Researchers Jacoy & DiBiase (2006) found some tools inconsistent in their results reporting – even of the same/resubmitted document. Turnitin for example analyzes papers and calculates the percentage of copied material. The caveat is that Turnitin cannot distinguish between plagiarized text and properly-cited quotations and references. While not perfect, Jocoy and DiBiase (2006) contend these tools are still better than manual detection especially for copy-and-paste forms of plagiarism.

We know software can detect plagiarism, however, Drs. Palloff and Pratt in a course video said online environments were not the best places to administer tests. Instead, they suggested ways to design assessments that reduce or deter plagiarism. Course projects and assignments that mirrored the real work world and required students to chat with peers or look up references were preferred. (Palloff & Pratt, n.d.) Researchers found open book tests and teamwork did not automatically reduce the effectiveness of exams or applications. In fact they demonstrated a student’s mastery of a concept and its application. Dr. Keith Pratt reiterated “real life situations often require research.” (Palloff & Pratt, n.d.)

As an instructor, I would address facilitation in the manner of a well-trained police officer during a routine traffic stop.  Many will start their interrogation with a phrase such as “Ma’am do you know why I stopped you?” This is usually followed by their explanation of the violation. This scenario also reminds me of the approach outlined by (Jocoy & DiBiase, 2006). They said it was helpful for students to receive feedback on their infraction. Therefore, if I were facilitating as a future instructor, I would help students who plagiarized on their first assignment by explaining the violation. I’d include links to the source(s) of their copied passage as recommended by our resource and I’d allow them to revise and resubmit their work. I would not penalize them. (Jocoy & DiBiase, 2006)

I’ve been both sides of the plagiarism “fence” so I believe I have sensitivity to the issue and can offer specific considerations based on my experiences. I’ll outline two real-life scenarios followed by my recommendations as a future online instructor.

I had taken an economics class as a junior at my university. The instructor was handing out graded papers. I approached her to take mine and noticed two grades written at the top “A/F.” I asked, “What does this mean? “ She replied “This is an “A” paper, but there’s no way someone from your socio-economic background could have written it. I was 19 years old. I left the building and walked across campus wondering, “Who does she think wrote this paper?” “She doesn’t know me. Why should she make assumptions about my ability based on my background?” My final and catalytic thought was “She’s got to be kidding me.” I explained my situation to my academic advisor who sent me to the head of the department. I arrived at my appointment with several dozen 3×5 note cards (We didn’t have Zotero then), each containing a point, or thought, and relevant citations. Additionally, I brought marked-up rough drafts of the original paper.  Within a week, I received an “A” grade.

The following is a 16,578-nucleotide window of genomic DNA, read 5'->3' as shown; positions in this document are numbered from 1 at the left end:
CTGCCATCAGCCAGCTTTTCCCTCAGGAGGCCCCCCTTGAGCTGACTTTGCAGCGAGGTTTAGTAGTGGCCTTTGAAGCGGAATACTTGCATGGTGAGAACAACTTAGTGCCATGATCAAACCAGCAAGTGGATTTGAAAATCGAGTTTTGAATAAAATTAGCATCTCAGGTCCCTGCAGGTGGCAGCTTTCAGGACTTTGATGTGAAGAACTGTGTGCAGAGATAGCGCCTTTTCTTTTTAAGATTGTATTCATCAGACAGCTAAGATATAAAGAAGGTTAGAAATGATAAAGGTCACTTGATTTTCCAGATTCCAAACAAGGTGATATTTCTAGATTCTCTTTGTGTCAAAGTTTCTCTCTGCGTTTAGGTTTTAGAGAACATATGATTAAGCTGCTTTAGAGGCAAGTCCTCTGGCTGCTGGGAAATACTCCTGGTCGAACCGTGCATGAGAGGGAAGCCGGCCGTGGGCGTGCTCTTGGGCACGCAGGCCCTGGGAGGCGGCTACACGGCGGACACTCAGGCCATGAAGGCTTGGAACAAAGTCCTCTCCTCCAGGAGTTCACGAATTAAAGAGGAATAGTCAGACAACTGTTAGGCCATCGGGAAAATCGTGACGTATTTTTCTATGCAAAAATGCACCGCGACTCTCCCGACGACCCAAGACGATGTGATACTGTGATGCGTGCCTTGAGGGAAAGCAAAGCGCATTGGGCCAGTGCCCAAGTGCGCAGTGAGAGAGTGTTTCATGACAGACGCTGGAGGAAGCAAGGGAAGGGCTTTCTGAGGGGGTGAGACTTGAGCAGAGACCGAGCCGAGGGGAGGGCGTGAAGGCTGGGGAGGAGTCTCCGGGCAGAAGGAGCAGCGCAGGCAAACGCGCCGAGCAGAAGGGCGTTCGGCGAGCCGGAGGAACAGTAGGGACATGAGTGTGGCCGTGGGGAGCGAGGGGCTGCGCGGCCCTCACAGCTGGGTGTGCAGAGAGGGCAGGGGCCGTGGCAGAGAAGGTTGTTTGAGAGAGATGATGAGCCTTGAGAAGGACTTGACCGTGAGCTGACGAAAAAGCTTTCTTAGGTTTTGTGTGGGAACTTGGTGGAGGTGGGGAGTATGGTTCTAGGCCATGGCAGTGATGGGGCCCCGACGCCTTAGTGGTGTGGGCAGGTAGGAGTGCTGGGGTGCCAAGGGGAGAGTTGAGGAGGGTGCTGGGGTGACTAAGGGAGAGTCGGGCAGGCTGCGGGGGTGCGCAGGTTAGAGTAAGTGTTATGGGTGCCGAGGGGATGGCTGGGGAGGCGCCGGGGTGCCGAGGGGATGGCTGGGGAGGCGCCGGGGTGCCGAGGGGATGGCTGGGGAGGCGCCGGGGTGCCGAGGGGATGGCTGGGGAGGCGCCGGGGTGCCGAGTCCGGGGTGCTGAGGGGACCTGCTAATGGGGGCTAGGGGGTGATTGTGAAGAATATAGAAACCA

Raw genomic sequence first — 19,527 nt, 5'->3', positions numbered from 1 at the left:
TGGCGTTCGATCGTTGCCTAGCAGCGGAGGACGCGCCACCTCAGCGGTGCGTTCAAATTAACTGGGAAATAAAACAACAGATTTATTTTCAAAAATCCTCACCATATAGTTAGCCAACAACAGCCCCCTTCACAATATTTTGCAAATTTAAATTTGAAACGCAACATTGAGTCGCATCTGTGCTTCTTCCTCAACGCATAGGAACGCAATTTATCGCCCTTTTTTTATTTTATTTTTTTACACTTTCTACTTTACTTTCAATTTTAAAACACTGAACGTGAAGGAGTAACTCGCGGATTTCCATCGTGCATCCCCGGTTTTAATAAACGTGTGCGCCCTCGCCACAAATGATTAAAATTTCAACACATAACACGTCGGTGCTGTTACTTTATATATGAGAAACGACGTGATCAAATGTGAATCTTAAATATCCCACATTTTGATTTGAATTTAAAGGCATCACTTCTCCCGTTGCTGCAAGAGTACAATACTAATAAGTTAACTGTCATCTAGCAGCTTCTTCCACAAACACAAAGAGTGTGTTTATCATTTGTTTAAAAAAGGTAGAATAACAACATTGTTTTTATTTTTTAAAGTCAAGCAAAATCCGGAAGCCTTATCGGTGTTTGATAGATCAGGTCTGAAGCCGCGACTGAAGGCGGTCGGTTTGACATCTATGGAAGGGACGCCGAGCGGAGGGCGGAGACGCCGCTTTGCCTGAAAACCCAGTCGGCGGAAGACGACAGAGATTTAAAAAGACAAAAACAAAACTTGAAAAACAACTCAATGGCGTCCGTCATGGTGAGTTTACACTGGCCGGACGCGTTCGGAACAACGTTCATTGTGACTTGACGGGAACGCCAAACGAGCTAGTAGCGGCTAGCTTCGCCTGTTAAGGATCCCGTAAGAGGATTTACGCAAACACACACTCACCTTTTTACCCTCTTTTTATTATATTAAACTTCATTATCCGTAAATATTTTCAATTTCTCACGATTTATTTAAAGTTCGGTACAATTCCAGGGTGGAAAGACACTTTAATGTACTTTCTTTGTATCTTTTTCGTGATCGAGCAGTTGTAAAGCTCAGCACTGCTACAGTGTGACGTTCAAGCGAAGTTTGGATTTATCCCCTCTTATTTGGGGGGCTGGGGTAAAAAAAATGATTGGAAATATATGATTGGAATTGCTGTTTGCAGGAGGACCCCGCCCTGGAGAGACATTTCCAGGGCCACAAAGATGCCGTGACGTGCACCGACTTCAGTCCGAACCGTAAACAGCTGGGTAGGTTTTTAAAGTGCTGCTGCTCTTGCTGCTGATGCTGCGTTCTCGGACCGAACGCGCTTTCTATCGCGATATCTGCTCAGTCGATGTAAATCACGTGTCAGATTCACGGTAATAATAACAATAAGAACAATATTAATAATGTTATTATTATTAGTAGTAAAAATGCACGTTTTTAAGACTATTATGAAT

Years later I found myself in the opposite situation. I was teaching a junior level course at a state university. The assigned topic was around an aspect of typography. The student turned in a paper but large portions were inconsistent and changed “tone.”  The Internet was relatively new then. Yahoo may have been the main player among search engines. I started to look up passages from her paper and found them on the Internet. Students had to sign the school’s academic integrity policy. Based on the policy, I was supposed to report her, but I tacitly got permission from a department official to take a sort of “don’t ask, don’t tell” approach. Similar to Dr. Rena Palloff’s suggestion, I confronted her “offline” or privately. (Palloff & Pratt, n.d.) I told the student I knew the work wasn’t hers and she would receive no credit for this paper in exchange for my not reporting the incident. She never marched back into my office with note cards or drafts – and I never noticed any evidence of plagiarism in her subsequent work.

Finally, as an online instructor, I would require that all students review their institution’s academic integrity policy. Additionally, I believe students need to hear definitions of plagiarism and see examples. A quiz would be a fun, interactive way to approach this. I would also create or refer students to a Web page similar to Walden’s (Walden University, 2012) or the University of Maryland’s (University of Maryland, n.d.) that succinctly outlines university policy.

I recognize some students, for varying reasons, might feel pressure to cheat. However, I would try to discourage this by emphasizing the need to uphold and respect the hard work and research of others. I would do this with the understanding that while setting expectations is a good practice, it does not typically reduce incidents of plagiarism.  (Jocoy & DiBiase, 2006) I also agree with Jocoy & DiBiase (2006) that institutions with atmospheres lacking respect should resort to consistently enforcing academic integrity. In closing, I would remind students about institutional resources they could consult to help them make positive distinctions. These would include librarians and writing assistants.

Works cited:

Jocoy, C., & DiBiase, D. (2006). Plagiarism by adult learners online: A case study in detection and remediation. International Review of Research in Open & Distance Learning, 7(1), 1-15.

Palloff, R & Pratt, K. (nd) Plagiarism and Cheating. Laureate Inc. Baltimore, MD

University of Maryland, University College (nd). Copyright and Fair Use in the UMUC Online or Face-to-Face Classroom. Retrieved August 9, 2012 from

Walden University Student Handbook (June 2012). Code of Conduct. Retrieved August 9, 2012 from

Categories: Walden 6510